Fed Considers Further Stimulus

Is the Federal Reserve willing to prime the pump again to stimulate the U.S. economy? The answer seems to be yes.

October 13, 2010
By Dees Stribling, Contributing Editor

Courtesy Flickr Creative Commons user Ryan McFarland, www.zieak.com

Is the Federal Reserve willing to prime the pump again to stimulate the U.S. economy? Economists and other commentators were eager to read the Fed tea leaves on Tuesday with the release of the September Federal Open Market Committee and the Board of Governors of the Federal Reserve System minutes to find out.

The answer seems to be yes. “In light of the considerable uncertainty about the current trajectory for the economy, some members saw merit in accumulating further information before reaching a decision about providing additional monetary stimulus,” the minutes noted in Fed-esse. It sounds mild, but the Fed goes out of its way to sound mild when it’s itching to undertake some serious monetary policy.

As soon as it figures out just how to calibrate that quantitative easing: “In addition, members wanted to consider further the most effective framework for calibrating and communicating any additional steps to provide such stimulus,” the minutes said. “Several members noted that unless the pace of economic recovery strengthened or underlying inflation moved back toward a level consistent with the Committee’s mandate, they would consider it appropriate to take action soon.”

Warren Does Not Call for Moratorium

Consumer czarina Elizabeth Warren weighed in on the robo-signing fiasco on Tuesday during a live on-line chat at WhiteHouse.gov. The job of the government at this juncture, Warren said, is to gather information, not impose a moratorium. She also used the fiasco to make the case that the United States does indeed the new-born Consumer Financial Protection Bureau.

In fact, she asserted, if the bureau has been up and running at the beginning of the real estate crisis, things would have been different–and for the better. “Little problems are a lot easier to fix than great big problems,” he said.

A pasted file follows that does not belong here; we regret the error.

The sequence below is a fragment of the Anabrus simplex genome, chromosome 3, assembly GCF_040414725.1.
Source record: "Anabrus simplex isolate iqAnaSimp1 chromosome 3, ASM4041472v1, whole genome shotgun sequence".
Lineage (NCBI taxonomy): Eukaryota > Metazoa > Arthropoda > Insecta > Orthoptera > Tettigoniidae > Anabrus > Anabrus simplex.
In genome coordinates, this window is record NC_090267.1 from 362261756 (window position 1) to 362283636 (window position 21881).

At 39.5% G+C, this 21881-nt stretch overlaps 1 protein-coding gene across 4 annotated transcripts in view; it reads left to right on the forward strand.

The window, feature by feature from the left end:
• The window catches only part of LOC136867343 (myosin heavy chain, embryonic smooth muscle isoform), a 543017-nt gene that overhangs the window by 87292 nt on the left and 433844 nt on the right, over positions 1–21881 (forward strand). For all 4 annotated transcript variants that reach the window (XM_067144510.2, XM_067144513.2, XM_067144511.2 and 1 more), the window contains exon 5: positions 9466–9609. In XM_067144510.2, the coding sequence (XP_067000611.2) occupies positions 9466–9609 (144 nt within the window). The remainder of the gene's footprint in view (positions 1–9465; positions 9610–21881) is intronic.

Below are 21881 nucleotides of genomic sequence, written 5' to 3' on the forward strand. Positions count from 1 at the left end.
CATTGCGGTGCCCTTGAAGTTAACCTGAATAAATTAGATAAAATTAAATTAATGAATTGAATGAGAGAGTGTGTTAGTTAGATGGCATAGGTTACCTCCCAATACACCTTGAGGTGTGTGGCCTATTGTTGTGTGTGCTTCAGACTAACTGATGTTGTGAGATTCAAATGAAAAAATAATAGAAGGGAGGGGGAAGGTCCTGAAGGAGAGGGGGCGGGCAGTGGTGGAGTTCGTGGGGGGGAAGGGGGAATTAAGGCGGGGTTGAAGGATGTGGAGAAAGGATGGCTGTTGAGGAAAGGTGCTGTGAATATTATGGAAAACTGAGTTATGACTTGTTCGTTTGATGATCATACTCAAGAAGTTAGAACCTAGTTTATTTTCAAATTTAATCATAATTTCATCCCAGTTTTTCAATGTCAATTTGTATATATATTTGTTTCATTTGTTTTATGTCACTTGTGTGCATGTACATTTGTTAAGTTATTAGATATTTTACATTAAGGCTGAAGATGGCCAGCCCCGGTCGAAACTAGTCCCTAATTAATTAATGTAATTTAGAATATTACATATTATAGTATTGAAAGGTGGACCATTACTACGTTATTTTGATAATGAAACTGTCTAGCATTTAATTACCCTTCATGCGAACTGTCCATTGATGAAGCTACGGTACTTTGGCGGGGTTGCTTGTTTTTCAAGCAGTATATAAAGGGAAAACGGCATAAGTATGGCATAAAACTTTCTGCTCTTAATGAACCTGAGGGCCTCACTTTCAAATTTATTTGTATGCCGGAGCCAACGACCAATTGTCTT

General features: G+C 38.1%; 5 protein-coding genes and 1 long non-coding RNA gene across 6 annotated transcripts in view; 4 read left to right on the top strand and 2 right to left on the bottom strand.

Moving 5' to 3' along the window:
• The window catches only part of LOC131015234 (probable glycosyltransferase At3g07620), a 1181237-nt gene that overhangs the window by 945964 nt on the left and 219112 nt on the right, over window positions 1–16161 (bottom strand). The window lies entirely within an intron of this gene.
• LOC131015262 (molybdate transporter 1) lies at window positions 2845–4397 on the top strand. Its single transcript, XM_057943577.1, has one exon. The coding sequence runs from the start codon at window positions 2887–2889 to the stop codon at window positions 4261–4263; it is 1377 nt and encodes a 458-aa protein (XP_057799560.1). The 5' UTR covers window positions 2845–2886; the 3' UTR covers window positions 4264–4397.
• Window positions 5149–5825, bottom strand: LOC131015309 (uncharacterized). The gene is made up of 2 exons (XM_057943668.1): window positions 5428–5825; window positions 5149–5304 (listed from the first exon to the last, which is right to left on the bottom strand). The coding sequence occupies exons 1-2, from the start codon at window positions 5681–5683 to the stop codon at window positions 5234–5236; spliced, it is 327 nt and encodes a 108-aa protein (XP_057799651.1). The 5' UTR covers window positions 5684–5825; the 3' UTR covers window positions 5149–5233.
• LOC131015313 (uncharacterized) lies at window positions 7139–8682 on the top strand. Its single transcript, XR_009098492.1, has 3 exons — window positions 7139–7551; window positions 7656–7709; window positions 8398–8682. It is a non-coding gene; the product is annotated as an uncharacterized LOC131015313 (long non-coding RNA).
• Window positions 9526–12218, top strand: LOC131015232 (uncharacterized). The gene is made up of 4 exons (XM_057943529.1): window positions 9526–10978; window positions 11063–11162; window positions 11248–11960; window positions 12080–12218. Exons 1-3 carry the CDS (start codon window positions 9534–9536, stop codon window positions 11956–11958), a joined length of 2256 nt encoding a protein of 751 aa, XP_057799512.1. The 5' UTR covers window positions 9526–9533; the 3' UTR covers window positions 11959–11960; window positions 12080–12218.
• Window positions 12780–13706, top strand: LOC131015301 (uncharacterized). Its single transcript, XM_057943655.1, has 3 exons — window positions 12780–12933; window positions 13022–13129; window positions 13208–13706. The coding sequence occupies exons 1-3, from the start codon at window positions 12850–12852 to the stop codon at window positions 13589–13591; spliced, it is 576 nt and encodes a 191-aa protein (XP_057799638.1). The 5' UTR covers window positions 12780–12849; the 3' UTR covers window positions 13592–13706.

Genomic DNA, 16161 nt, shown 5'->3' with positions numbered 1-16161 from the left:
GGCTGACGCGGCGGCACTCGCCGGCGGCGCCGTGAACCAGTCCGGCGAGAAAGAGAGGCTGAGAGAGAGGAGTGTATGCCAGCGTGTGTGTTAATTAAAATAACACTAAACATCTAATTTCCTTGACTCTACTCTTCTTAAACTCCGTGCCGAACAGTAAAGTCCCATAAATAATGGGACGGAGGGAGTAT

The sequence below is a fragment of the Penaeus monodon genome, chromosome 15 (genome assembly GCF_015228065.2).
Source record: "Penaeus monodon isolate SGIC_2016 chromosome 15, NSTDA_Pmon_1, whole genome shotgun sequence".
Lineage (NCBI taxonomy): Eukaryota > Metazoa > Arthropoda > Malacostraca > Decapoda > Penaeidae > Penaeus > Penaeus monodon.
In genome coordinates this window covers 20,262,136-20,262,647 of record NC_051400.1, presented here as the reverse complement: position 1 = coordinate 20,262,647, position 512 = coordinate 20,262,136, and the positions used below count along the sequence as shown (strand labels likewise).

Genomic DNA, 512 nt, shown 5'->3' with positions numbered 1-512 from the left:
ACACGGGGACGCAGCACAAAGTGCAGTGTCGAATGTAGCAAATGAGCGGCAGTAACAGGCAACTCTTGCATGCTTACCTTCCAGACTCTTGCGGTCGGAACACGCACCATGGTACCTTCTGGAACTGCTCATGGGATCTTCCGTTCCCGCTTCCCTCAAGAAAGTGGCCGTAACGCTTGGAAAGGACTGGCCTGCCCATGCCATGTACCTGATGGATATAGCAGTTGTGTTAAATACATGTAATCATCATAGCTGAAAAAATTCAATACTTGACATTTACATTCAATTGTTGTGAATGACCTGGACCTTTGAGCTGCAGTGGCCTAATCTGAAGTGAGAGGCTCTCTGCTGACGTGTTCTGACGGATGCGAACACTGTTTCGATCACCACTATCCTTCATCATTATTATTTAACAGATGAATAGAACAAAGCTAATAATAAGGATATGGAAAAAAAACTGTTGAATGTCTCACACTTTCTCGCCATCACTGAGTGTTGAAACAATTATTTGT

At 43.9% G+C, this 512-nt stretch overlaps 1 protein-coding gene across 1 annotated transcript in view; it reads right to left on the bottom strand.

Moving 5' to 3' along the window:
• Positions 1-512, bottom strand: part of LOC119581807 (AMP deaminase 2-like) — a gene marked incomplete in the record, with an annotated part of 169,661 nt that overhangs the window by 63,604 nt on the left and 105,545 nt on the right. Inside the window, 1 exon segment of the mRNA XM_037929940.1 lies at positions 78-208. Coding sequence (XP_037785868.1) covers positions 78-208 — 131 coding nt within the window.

Overall, the response of the Obama administration has been to resist a full-fledged moratorium, and Warren’s comments seemed in line with that. White House spokesman Robert Gibbs told Reuters on Tuesday that a moratorium might have unintended consequences. “We don’t want to see broader harm done to the housing market and to the housing recovery,” he explained.

A New York Kind of Recovery?

A report by ResidentialNYC.com, the public real estate listings web site of the the Real Estate Board of New York, said on Tuesday that the total dollar value for residential property sales during 3Q10 in all five boroughs was up 26 percent to $8.36 billion compared to the third quarter of 2009, and up 11 percent compared to the second quarter of this year.

The number of home sales–which includes cooperatives, condominiums and one- to three-family dwellings–increased citywide by 18 percent compared to last year, with a 25-percent increase in Manhattan alone, the report further noted. In addition, the number of home sales citywide increased 12 percent this quarter compared to last quarter.

“New York City’s residential market continued its recovery in the third quarter and exceeded expectations despite the uneven pace of the global and national economic recovery,” said Steven Spinola, REBNY president, in a statement on Tuesday. “Interest rates are historically low and prices have stabilized, so we anticipate that New Yorkers sitting on the housing market fence will… jump into the market.”

Wall Street seemed to get a FOMC small boost on Tuesday, as the Dow Jones Industrial Average gained a modest 10.06 points, or 0.09 percent. The S&P 500 was up 0.38 percent and the Nasdaq advanced 0.65 percent.